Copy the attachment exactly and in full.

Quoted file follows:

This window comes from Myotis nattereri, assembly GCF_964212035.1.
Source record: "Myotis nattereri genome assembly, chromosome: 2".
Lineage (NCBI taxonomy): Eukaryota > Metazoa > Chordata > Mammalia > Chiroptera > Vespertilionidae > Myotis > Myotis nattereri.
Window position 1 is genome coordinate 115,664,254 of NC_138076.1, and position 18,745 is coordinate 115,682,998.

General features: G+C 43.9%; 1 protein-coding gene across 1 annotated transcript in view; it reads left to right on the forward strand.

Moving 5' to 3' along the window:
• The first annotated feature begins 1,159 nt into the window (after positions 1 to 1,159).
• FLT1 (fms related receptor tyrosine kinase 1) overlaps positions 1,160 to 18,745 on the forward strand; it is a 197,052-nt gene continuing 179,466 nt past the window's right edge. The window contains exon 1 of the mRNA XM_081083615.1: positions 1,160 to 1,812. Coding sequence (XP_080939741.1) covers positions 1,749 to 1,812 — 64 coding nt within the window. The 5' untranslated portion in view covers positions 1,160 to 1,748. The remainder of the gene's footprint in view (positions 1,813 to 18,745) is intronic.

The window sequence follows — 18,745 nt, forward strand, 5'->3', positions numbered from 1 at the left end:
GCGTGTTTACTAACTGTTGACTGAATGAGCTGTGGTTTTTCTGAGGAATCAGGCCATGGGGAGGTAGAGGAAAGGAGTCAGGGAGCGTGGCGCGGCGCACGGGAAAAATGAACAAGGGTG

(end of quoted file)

This window comes from Myotis nattereri, assembly GCF_964212035.1.
Source record: "Myotis nattereri genome assembly, chromosome: 2".
Lineage (NCBI taxonomy): Eukaryota > Metazoa > Chordata > Mammalia > Chiroptera > Vespertilionidae > Myotis > Myotis nattereri.
Window position 1 is genome coordinate 115,664,254 of NC_138076.1, and position 18,745 is coordinate 115,682,998.

General features: G+C 43.9%; 1 protein-coding gene across 1 annotated transcript in view; it reads left to right on the forward strand.

Moving 5' to 3' along the window:
• The first annotated feature begins 1,159 nt into the window (after positions 1 to 1,159).
• FLT1 (fms related receptor tyrosine kinase 1) overlaps positions 1,160 to 18,745 on the forward strand; it is a 197,052-nt gene continuing 179,466 nt past the window's right edge. The window contains exon 1 of the mRNA XM_081083615.1: positions 1,160 to 1,812. Coding sequence (XP_080939741.1) covers positions 1,749 to 1,812 — 64 coding nt within the window. The 5' untranslated portion in view covers positions 1,160 to 1,748. The remainder of the gene's footprint in view (positions 1,813 to 18,745) is intronic.

The window sequence follows — 18,745 nt, forward strand, 5'->3', positions numbered from 1 at the left end:
GCGTGTTTACTAACTGTTGACTGAATGAGCTGTGGTTTTTCTGAGGAATCAGGCCATGGGGAGGTAGAGGAAAGGAGTCAGGGAGCGTGGCGCGGCGCACGGGAAAAATGAACAAGGGTG